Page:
Filippino Lippi (ca. 1457–1504)

  • Standing Youth with Hands Behind His Back, and a Seated Youth Reading
    36.101.1
  • Madonna and Child
    49.7.10
  • Virgin and Child Attended by Angels
    68.204
  • The Angel of the Annunciation
    12.56.5a

Essay

Filippino Lippi was among the most gifted and accomplished Florentine painters and draftsmen of the second half of the fifteenth century. He was born in ca. 1457, the product of a famous and illicit relationship between the painter Fra Filippo Lippi and the young nun Lucrezia Buti. Trained first by his father, he entered the workshop of Sandro Botticelli in 1472, three years after his father’s death. He went out on his own a few years later, having developed a manner that was deeply imbued with the influence of his two great masters.

From the first, Filippino’s style as a painter and draftsman was marked by animated form and line, as well as a rather warm colorism. These features are evident in relatively early works such as the Tobias and the Angel (National Gallery, Washington, D.C.) and the Adoration of the Magi (National Gallery, London), which also contain a vivid and naturalistic rendering of landscape.

Filippino’s first major project was the completion of the fresco cycle begun by Masaccio and Masolino in the Brancacci Chapel, Santa Maria del Carmine, Florence, which had remained unfinished for more than half a century. Here Filippino adjusted his style to allow his contribution to seamlessly mesh with Masaccio’s more monumental manner.

Throughout the period of his early maturity, Filippino made numerous drawings in metalpoint and white gouache on prepared paper, in which he took full advantage of the nuanced line and subtle tonal effects that can be achieved with this technique. A fine example is the study of two male figures in the Metropolitan Museum (36.101.1). Although this technique was common in Florence in the fifteenth century, Filippino employed it with an unusual degree of assurance and freedom.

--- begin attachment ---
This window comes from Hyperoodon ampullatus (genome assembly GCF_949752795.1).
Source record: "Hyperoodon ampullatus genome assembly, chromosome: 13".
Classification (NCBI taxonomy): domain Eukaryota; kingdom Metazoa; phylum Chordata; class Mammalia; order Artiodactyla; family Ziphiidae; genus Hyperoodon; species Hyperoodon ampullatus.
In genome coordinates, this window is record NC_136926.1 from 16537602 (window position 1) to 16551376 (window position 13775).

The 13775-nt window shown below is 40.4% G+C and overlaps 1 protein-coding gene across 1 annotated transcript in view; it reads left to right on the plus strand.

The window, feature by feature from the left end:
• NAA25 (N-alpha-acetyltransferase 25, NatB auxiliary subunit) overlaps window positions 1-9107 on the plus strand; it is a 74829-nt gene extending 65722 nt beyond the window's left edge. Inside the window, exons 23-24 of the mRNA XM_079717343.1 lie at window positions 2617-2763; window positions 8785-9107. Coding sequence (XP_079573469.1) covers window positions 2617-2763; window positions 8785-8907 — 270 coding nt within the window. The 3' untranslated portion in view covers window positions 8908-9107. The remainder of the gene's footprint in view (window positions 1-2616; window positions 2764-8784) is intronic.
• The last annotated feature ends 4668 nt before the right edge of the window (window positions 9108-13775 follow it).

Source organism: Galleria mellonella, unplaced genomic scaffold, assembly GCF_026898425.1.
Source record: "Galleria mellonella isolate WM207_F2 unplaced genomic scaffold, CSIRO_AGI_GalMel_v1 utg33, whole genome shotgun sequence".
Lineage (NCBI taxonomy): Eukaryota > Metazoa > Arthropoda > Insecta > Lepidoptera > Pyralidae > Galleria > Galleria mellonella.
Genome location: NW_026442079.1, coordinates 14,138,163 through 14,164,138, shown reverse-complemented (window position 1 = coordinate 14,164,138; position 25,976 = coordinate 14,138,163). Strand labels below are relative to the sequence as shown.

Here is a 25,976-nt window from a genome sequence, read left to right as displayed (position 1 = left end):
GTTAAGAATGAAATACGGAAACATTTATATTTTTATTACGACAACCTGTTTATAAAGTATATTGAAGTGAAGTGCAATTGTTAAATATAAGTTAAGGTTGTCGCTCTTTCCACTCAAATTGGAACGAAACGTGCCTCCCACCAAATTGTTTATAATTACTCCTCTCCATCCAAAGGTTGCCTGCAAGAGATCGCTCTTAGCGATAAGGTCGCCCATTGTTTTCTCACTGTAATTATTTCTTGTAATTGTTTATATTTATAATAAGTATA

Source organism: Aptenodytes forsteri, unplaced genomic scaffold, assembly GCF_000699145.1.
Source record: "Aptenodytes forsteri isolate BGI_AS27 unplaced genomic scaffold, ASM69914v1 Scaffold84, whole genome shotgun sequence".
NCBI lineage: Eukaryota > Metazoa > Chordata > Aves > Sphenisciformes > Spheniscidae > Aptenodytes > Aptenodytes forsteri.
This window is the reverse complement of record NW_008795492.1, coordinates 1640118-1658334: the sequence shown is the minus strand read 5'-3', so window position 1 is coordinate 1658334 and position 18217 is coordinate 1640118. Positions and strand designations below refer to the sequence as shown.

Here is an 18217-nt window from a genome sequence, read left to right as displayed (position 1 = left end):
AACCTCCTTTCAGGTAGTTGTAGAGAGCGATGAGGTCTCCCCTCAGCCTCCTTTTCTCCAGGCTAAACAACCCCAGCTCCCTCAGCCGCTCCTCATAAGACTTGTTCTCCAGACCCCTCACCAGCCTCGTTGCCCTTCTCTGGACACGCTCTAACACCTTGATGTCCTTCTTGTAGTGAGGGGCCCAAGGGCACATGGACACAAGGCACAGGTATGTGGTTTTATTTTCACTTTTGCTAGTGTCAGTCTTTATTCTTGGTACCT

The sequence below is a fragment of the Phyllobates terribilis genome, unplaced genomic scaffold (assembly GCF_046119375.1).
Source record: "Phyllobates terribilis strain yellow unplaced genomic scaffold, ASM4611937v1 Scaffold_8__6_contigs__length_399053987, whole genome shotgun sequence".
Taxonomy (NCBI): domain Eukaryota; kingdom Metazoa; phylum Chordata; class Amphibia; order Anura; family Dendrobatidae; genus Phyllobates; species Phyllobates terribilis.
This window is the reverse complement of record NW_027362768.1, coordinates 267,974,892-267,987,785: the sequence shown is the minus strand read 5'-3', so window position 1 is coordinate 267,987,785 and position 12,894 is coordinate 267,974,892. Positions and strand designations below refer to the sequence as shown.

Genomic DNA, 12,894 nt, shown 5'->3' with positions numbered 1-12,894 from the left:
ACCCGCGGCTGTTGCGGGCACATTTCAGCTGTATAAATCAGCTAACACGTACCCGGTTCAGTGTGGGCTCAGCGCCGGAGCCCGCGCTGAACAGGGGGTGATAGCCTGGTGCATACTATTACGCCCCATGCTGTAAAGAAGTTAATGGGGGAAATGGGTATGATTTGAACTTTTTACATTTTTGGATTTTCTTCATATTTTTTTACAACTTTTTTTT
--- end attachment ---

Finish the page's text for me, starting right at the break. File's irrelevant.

In the mid-1480s, Filippino produced the Virgin and Child in the Metropolitan Museum (49.7.10) and his greatest panel painting, the Vision of Saint Bernard, now in the Florentine Badia. In both, the artist combines a reflective and poetic interpretation of his subjects with warm colors, a new subtlety of chiaroscuro, and a Netherlandish interest in genre detail and landscape.

Soon thereafter he was commissioned by Filippo Strozzi to paint his chapel in the Church of Santa Maria Novella, Florence (1488), but a year later Filippino had moved to Rome, where he made numerous freely interpreted studies after Roman antiquities. His major project in Rome was the series of frescoes in the Chapel of Cardinal Carafa in Santa Maria sopra Minerva, commissioned in 1488 but not completed until five years later. His work there contains a new animation of form and a lively, personal interpretation of the antique vocabulary that he gained on his Roman visit. After several years spent mostly in Rome, Filippino returned to Florence in 1493, where he remained until his death.

The greatest work of this period and of his career is the series of frescoes for the aforementioned Strozzi Chapel, which were finally completed in 1502 (Raising of Drusiana). In them he attains a new mastery of compositional complexity combined with energetic, brilliantly colored form. During this later part of his career, Filippino drew more frequently with pen and ink than before, achieving great spontaneity and creative energy in his forms, as in the Virgin and Child Attended by Angels in the Metropolitan Museum (68.204).

Among his later paintings, Centaur in a Landscape (Christ Church Picture Gallery, Oxford) deserves special mention for its moving poetic expression. Filippino died in April 1504 in Florence. His most notable follower was the painter Raffaellino del Garbo, whose drawings have occasionally been mistaken for those of his master.

George R. Goldner
Department of Drawings and Prints, The Metropolitan Museum of Art

October 2004

Citation

Goldner, George R. “Filippino Lippi (ca. 1457–1504).” In Heilbrunn Timeline of Art History. New York: The Metropolitan Museum of Art, 2000–. http://www.metmuseum.org/toah/hd/lipp/hd_lipp.htm (October 2004)

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